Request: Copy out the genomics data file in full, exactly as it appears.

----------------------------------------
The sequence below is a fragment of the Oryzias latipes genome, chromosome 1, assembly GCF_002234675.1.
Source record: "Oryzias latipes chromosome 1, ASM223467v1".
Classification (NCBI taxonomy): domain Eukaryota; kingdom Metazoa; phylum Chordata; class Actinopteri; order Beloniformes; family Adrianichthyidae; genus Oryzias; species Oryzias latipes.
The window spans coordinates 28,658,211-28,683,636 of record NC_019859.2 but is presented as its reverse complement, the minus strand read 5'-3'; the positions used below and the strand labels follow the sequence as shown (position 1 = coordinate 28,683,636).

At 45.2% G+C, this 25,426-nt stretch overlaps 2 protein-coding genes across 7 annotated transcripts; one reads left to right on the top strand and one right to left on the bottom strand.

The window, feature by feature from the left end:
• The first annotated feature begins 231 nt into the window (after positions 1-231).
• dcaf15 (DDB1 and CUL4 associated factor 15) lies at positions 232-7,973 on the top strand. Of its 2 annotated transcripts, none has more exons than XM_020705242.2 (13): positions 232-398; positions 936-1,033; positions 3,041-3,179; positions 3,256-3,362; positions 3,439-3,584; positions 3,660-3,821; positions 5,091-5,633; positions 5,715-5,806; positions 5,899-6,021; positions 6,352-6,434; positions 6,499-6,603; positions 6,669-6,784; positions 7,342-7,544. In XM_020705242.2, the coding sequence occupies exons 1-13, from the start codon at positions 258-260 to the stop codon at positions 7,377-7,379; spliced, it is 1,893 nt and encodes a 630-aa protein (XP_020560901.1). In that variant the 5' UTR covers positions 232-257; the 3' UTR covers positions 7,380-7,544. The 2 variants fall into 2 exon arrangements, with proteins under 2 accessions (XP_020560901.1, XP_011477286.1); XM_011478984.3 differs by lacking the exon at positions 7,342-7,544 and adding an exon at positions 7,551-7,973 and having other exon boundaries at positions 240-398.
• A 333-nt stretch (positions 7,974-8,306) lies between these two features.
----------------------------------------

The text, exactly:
The sequence below is a fragment of the Oryzias latipes genome, chromosome 1, assembly GCF_002234675.1.
Source record: "Oryzias latipes chromosome 1, ASM223467v1".
Classification (NCBI taxonomy): domain Eukaryota; kingdom Metazoa; phylum Chordata; class Actinopteri; order Beloniformes; family Adrianichthyidae; genus Oryzias; species Oryzias latipes.
The window spans coordinates 28,658,211-28,683,636 of record NC_019859.2 but is presented as its reverse complement, the minus strand read 5'-3'; the positions used below and the strand labels follow the sequence as shown (position 1 = coordinate 28,683,636).

At 45.2% G+C, this 25,426-nt stretch overlaps 2 protein-coding genes across 7 annotated transcripts; one reads left to right on the top strand and one right to left on the bottom strand.

The window, feature by feature from the left end:
• The first annotated feature begins 231 nt into the window (after positions 1-231).
• dcaf15 (DDB1 and CUL4 associated factor 15) lies at positions 232-7,973 on the top strand. Of its 2 annotated transcripts, none has more exons than XM_020705242.2 (13): positions 232-398; positions 936-1,033; positions 3,041-3,179; positions 3,256-3,362; positions 3,439-3,584; positions 3,660-3,821; positions 5,091-5,633; positions 5,715-5,806; positions 5,899-6,021; positions 6,352-6,434; positions 6,499-6,603; positions 6,669-6,784; positions 7,342-7,544. In XM_020705242.2, the coding sequence occupies exons 1-13, from the start codon at positions 258-260 to the stop codon at positions 7,377-7,379; spliced, it is 1,893 nt and encodes a 630-aa protein (XP_020560901.1). In that variant the 5' UTR covers positions 232-257; the 3' UTR covers positions 7,380-7,544. The 2 variants fall into 2 exon arrangements, with proteins under 2 accessions (XP_020560901.1, XP_011477286.1); XM_011478984.3 differs by lacking the exon at positions 7,342-7,544 and adding an exon at positions 7,551-7,973 and having other exon boundaries at positions 240-398.
• A 333-nt stretch (positions 7,974-8,306) lies between these two features.